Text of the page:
Advice to First Time Alexa Skill Builders

Last week Amazon accepted my first Alexa skill into the skill store, yay!  The ReactJS Dallas skill lets users ask about upcoming events for the ReactJS Dallas Meetup group, which one of my co-workers organizes.  After users link their meetup accounts to the skill, they can RSVP for events and have calendar invitations emailed to them.

Interestingly, the most challenging part of the project was the implementation of the calendar email feature.  Ideally, I would have been able to create the event in the user’s calendar using the Alexa Skills Kit.  At this time, that isn’t possible so I had to use SES to email an ICS file to the user.  The process of setting up SES was more involved than I expected, and is a topic for another post.  Briefly, it involved setting up a system to handle bounces and complaints, which was an interesting technical exercise.

Now that I have the skill published, I would give someone starting out the following advice:

  1. Review the certification requirements early.  The documentation does a good job of explaining how Amazon tests your skill during the certification process.  Had I taken the time to go through this before submitting my skill, it would have saved me the back and forth of submitting the skill, only to have it rejected because of something I could have addressed ahead of time.
  2. Avoid using acronyms in your invocation name if possible.  My skill’s invocation name has an acronym in it, and my Echo Dot will not recognize it with one-shot intents.  A one-shot intent is when the user launches the skill and invokes an intent all at once.  For example, “Alexa, ask ReactJS Dallas to tell me a joke” does not work.  Luckily, the skill will launch without a problem, so you can say, “Alexa, start ReactJS Dallas”, and then proceed to invoke an intent, “Tell me a joke”.  If I remove the “JS” from the invocation name, everything works fine, but that wasn’t a solution for me since there’s another meetup group by that name.  I’ve seen other skills with invocation names containing acronyms also indicate that you shouldn’t try one-shot intents with their skills, so everything points to the Echo devices having problems with one-shot intents and acronyms.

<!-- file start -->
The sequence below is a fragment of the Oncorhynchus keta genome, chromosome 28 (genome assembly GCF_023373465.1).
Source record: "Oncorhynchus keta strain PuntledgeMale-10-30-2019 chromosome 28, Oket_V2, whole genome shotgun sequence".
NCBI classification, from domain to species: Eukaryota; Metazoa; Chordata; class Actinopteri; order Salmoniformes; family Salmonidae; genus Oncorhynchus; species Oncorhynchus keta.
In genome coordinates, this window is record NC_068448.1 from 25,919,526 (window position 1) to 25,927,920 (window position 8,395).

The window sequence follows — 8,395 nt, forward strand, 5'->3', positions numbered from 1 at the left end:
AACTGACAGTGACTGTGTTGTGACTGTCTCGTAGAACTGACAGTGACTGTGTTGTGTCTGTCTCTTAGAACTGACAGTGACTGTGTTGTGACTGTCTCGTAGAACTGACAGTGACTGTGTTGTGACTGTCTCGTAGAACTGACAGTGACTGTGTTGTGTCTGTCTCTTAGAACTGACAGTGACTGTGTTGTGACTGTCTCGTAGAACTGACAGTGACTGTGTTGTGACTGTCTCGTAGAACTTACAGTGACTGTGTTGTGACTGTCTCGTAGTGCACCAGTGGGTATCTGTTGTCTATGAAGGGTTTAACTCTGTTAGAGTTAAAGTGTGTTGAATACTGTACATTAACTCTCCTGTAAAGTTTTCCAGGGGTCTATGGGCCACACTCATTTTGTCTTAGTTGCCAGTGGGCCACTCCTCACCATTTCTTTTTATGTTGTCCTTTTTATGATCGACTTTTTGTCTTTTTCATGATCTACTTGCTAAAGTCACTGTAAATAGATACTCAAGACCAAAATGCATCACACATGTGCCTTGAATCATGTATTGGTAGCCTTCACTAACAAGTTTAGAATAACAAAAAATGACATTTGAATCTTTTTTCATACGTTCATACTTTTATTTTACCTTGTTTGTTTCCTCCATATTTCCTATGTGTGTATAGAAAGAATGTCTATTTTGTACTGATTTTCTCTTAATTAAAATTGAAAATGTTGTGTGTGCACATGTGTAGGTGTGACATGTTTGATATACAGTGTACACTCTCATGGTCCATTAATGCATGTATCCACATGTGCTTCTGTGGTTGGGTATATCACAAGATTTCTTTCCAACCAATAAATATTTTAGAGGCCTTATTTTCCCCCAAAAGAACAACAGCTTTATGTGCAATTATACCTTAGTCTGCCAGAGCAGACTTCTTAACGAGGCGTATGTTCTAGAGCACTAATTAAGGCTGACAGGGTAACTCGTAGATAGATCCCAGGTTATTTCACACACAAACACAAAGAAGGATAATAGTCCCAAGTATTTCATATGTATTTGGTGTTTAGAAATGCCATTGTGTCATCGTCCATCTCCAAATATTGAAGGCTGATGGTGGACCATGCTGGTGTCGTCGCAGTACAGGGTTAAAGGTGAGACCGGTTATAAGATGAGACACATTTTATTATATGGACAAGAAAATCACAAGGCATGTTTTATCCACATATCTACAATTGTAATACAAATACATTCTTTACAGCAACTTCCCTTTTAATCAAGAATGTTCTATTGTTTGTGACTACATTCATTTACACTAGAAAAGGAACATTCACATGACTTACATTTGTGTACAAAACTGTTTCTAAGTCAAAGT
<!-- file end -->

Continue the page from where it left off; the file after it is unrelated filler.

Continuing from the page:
3. Account linking adds an additional level of effort when certifying your skill.  If you use account linking, you’ll need to have a privacy policy and terms of use, and you’ll need to provide test account credentials.  These things aren’t especially difficult, but just be aware that you’ll need to do this.
  4. Version control your interaction model.  I don’t know of an automated way to do this, so I just copy/pasted the JSON for the interaction model from the skill builder code editor into a file in my project.
  5. Think about versioning before you submit your skill for certification.  When your skill goes live, you can’t modify its configuration (you make modifications on a development version).  This means you can’t change which lambda function your skill uses after it goes live.  If you don’t take this into consideration and modify the lambda function while working on a new version of your skill, you risk breaking the live skill.  Consider using aliases for your lambda function, and having your skill point to an alias.  That way, you can publish your lambda function when your skill goes live and point your alias at that published version.  This isolates your live skill from any changes you make on the $LATEST version of the lambda function.

The last point about versioning is worth thinking through to see how it would work.

  • Let’s say you start working on your skill and create an alias named “PROD-A” for your lambda function.  You configure your skill to point to this alias, and the “PROD-A” alias points to the $LATEST version of your lambda function while your skill is in development.
  • When your skill goes live, publish your lambda function (Version 1), and point the “PROD-A” alias to that version.  Your live skill will now use Version 1 (through the “PROD-A” alias), and you can make changes the $LATEST version of the lambda function and not affect your live skill.
  • Create a release in github (or otherwise tag the current version of your source code if it’s not in github) so you’ll have the version of code that corresponds to Version 1 of the lambda function.
  • If you need to make changes to your lambda function that you want your live skill to use (bug fixes, or updates to existing intent behavior), you can update your lambda function and publish a new version (Version 2).  Point the “PROD-A” alias to Version 2 and your live skill will use the updated lambda function.  You’ll also want to create a release in github for Version 2 of your lambda function.
  • When you want to change your skill, say by adding new intents, you can create a new alias, “PROD-B”, and configure your development skill to use the “PROD-B” alias.  Point the “PROD-B” alias to the $LATEST version of your lambda function while you work on your new skill version.  When you re-certify your skill, follow the same procedure:  publish the lambda function (Version 3), point “PROD-B” at Version 3, and create a release in github for Version 3.  Now your live skill will use Version 3 of the lambda function, through the “PROD-B” alias, and you can continue making changes on the $LATEST version of your lambda function.
  • As you release new versions of your skill, you can just alternate between the two aliases, “PROD-A” and “PROD-B”.  Of course, you could just create an alias for every live version of your skill if you want more meaningful alias names.  The point is that you are using aliases to control the version of the lambda function that your skill uses.


Leave a Reply